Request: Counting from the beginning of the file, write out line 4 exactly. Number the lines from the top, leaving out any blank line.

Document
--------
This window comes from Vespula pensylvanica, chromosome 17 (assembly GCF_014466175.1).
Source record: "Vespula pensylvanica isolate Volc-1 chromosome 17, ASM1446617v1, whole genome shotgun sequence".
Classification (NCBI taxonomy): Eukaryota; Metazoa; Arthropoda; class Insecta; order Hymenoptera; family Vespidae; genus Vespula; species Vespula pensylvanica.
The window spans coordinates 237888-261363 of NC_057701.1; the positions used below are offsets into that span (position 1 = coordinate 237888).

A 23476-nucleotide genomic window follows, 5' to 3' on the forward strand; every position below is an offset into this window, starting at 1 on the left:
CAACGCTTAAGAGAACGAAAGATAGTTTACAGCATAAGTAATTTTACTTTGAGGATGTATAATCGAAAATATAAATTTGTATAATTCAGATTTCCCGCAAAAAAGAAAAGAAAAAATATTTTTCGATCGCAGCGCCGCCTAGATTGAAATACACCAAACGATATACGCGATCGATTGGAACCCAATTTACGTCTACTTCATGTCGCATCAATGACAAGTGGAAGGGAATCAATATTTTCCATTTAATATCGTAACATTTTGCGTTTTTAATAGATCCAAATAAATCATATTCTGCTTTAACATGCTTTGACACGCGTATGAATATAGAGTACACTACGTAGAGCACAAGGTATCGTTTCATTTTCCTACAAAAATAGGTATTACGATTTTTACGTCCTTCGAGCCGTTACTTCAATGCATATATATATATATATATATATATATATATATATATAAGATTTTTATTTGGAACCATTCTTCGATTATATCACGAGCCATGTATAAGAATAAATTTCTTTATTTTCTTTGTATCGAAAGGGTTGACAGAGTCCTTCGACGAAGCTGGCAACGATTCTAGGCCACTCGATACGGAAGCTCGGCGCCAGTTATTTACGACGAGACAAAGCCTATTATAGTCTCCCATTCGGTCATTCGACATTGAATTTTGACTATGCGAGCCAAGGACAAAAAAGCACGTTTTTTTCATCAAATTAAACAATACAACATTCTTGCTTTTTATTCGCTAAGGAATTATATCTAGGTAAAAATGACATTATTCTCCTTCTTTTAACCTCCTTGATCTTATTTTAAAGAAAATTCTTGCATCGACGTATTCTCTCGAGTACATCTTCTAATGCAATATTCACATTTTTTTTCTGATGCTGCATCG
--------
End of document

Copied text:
The window spans coordinates 237888-261363 of NC_057701.1; the positions used below are offsets into that span (position 1 = coordinate 237888).